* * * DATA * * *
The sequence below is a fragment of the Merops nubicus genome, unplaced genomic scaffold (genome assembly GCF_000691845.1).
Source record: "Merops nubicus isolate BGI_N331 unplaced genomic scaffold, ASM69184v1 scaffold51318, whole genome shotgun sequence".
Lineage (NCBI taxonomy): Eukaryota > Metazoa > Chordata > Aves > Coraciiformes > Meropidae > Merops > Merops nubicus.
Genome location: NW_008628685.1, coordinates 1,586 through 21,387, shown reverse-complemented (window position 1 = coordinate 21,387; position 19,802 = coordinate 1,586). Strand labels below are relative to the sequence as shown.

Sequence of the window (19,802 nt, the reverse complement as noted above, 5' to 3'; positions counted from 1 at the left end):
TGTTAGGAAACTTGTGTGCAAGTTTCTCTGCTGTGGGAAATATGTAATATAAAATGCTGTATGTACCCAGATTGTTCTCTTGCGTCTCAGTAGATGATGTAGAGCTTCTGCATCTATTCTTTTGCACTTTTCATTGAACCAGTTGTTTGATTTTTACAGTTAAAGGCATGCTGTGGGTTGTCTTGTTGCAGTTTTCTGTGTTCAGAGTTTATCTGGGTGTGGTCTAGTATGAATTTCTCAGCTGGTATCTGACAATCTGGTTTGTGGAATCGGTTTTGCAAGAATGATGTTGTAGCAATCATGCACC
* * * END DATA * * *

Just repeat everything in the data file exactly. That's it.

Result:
The sequence below is a fragment of the Merops nubicus genome, unplaced genomic scaffold (genome assembly GCF_000691845.1).
Source record: "Merops nubicus isolate BGI_N331 unplaced genomic scaffold, ASM69184v1 scaffold51318, whole genome shotgun sequence".
Lineage (NCBI taxonomy): Eukaryota > Metazoa > Chordata > Aves > Coraciiformes > Meropidae > Merops > Merops nubicus.
Genome location: NW_008628685.1, coordinates 1,586 through 21,387, shown reverse-complemented (window position 1 = coordinate 21,387; position 19,802 = coordinate 1,586). Strand labels below are relative to the sequence as shown.

Sequence of the window (19,802 nt, the reverse complement as noted above, 5' to 3'; positions counted from 1 at the left end):
TGTTAGGAAACTTGTGTGCAAGTTTCTCTGCTGTGGGAAATATGTAATATAAAATGCTGTATGTACCCAGATTGTTCTCTTGCGTCTCAGTAGATGATGTAGAGCTTCTGCATCTATTCTTTTGCACTTTTCATTGAACCAGTTGTTTGATTTTTACAGTTAAAGGCATGCTGTGGGTTGTCTTGTTGCAGTTTTCTGTGTTCAGAGTTTATCTGGGTGTGGTCTAGTATGAATTTCTCAGCTGGTATCTGACAATCTGGTTTGTGGAATCGGTTTTGCAAGAATGATGTTGTAGCAATCATGCACC